During congested Masters Week, Richmond County judge orders gate opened to traffic at National Hills shopping center

The sign says none shall pass, but the gates are wide open.


A newly constructed metal gate was recently erected behind the Legends Club at the National Hills shopping center intended to close off traffic from Northwood Road during Masters Week.

Although some drivers use the rear parking lot access throughout the year, it become particularly congested during the week of the Masters Tournament because it provides another way to reach the focal point of Berckmans and Washington roads.

A sign posted by the gate reads “Access Closed” from April 1 to 8.

The gate was closed Monday, but by Tuesday morning it had been ordered open by a Richmond County Superior Court judge.

Attorney David Hudson said his clients, a group of Atlanta investors who purchased the shopping center property last year, wanted the access to Northwood Road closed for safety concerns.

Donnie Thompson, the owner of nearby Windsor Jewelers, retained an easement when he sold the shopping center property in 2004, court records show.

Thompson contended that the gate violated his easement agreement and asked for an immediate restraining order to open the gates.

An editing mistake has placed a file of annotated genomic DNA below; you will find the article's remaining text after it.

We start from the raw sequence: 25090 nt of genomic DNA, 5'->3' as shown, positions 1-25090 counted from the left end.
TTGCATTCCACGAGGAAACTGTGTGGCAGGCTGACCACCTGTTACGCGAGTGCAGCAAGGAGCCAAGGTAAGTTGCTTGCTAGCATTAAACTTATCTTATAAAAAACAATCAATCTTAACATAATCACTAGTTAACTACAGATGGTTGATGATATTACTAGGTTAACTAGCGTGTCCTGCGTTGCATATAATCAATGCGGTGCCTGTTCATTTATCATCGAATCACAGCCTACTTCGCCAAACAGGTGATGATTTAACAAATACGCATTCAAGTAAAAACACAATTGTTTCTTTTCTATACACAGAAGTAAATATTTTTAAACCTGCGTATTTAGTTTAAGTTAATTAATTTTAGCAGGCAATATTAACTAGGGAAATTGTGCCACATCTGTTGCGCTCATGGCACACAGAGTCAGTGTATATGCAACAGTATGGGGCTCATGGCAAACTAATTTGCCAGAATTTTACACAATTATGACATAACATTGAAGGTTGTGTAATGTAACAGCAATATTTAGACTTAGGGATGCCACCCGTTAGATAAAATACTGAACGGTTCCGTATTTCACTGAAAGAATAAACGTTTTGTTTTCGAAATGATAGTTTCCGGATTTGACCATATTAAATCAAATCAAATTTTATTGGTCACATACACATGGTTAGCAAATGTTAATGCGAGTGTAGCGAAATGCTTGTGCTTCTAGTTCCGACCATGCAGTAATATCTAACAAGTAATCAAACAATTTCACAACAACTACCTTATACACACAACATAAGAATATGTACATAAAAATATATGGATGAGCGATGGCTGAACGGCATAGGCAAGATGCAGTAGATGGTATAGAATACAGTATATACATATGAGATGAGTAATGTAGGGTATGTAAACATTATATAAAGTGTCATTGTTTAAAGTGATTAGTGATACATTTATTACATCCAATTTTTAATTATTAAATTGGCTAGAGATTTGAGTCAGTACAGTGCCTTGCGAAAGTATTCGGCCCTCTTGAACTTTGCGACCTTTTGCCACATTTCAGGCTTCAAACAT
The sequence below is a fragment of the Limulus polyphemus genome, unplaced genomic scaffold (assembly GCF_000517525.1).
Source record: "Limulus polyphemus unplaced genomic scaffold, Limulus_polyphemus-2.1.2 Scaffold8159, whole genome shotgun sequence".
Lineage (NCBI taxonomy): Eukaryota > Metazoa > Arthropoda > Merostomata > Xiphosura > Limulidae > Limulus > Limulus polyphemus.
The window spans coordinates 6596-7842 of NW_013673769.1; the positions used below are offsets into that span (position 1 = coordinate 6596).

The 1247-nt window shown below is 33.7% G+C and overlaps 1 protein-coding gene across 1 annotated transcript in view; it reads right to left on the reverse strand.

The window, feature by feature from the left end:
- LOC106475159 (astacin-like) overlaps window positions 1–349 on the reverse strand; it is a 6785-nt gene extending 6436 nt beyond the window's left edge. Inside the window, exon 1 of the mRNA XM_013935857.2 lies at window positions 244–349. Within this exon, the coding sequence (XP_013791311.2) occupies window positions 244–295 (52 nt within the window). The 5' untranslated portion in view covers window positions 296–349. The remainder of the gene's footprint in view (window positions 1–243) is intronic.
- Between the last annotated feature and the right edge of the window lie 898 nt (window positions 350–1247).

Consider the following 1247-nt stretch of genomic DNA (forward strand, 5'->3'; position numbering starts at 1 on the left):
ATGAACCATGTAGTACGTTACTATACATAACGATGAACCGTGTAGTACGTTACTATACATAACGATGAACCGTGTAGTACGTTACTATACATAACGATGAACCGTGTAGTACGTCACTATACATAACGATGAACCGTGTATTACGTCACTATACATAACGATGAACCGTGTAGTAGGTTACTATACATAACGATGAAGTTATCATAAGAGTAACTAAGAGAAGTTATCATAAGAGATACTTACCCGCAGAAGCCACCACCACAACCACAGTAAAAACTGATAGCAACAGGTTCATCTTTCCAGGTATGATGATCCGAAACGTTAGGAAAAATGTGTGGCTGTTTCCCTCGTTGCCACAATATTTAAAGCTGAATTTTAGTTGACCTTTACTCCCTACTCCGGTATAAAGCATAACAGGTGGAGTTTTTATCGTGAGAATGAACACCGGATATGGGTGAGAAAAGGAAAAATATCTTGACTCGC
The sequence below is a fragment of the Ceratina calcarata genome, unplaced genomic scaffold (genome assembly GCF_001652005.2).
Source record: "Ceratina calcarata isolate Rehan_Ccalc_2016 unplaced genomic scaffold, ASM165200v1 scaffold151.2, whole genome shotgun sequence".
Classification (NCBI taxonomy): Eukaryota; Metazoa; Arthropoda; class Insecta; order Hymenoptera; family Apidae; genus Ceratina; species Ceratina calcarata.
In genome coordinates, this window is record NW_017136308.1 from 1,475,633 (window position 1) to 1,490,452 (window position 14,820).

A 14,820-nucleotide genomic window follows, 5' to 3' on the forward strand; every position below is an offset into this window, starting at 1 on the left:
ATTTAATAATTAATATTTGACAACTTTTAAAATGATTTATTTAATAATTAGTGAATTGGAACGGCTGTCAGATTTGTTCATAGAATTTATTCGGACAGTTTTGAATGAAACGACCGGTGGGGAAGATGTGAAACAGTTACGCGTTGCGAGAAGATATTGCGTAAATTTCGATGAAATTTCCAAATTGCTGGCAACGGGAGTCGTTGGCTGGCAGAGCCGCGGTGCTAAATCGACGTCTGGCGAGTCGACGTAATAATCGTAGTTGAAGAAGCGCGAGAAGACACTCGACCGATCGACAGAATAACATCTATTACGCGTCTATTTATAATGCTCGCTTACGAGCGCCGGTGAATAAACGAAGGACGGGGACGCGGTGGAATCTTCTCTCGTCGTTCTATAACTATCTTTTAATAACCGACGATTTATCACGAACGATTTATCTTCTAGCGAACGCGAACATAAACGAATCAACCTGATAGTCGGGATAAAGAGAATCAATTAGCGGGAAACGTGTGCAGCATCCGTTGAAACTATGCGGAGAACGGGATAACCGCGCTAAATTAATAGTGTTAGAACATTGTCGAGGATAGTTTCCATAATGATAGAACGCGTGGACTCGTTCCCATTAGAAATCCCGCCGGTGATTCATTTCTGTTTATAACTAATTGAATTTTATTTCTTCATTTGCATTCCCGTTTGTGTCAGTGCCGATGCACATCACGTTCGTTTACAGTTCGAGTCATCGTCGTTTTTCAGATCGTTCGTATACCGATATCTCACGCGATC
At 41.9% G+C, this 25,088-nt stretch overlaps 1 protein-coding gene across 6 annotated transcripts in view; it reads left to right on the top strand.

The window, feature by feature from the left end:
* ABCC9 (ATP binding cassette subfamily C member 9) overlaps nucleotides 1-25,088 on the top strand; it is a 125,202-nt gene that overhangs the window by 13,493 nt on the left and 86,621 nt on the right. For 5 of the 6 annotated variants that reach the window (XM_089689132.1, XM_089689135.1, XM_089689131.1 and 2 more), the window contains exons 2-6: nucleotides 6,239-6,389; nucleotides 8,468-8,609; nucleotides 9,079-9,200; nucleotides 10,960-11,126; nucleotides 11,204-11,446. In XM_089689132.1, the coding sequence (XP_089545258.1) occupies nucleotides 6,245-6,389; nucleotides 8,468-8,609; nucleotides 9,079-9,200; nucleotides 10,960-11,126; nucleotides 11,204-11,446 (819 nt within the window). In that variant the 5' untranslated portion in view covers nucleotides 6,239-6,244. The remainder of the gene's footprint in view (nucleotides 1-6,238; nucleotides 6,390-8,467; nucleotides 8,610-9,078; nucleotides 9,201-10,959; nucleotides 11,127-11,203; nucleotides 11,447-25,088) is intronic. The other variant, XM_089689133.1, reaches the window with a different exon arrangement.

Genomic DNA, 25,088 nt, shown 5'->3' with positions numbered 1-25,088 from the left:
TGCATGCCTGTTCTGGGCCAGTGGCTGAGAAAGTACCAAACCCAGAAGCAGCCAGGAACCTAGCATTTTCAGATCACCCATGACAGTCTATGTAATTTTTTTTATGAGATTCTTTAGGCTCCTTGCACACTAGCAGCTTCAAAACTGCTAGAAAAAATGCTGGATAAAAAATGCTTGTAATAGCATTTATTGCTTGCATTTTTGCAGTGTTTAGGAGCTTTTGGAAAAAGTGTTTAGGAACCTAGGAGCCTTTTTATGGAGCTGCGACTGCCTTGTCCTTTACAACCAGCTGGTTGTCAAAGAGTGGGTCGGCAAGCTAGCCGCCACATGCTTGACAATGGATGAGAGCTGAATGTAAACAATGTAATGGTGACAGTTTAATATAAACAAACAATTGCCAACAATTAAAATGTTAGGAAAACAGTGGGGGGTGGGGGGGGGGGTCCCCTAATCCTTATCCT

“We contended the 2004 easement has nothing to do with the back gate,” Hudson said.

The two sides presented their claims at a 10 a.m. hearing Tuesday, and Judge J. David Roper ruled in favor of Thompson, court documents state.

A temporary restraining order was issued, and “the gates were open by 11 a.m.,” Hudson said.

Hudson said his client’s primary concern was safety, pointing out that a pedestrian was struck near the gate by a hospitality van on Wednesday.

Sheriff’s Capt. Scott Gay confirmed there had been a pedestrian hit at the shopping center but had few details.

“I understand it wasn’t serious,” he said.

Calls to Thompson and his attorney Ken Nimmons were not returned Wednesday.

Hudson said the gates will remain open through this week, but this issue may not be settled.

“That’s what appellate courts are for,” Hudson said. “But that won’t help us this week.”



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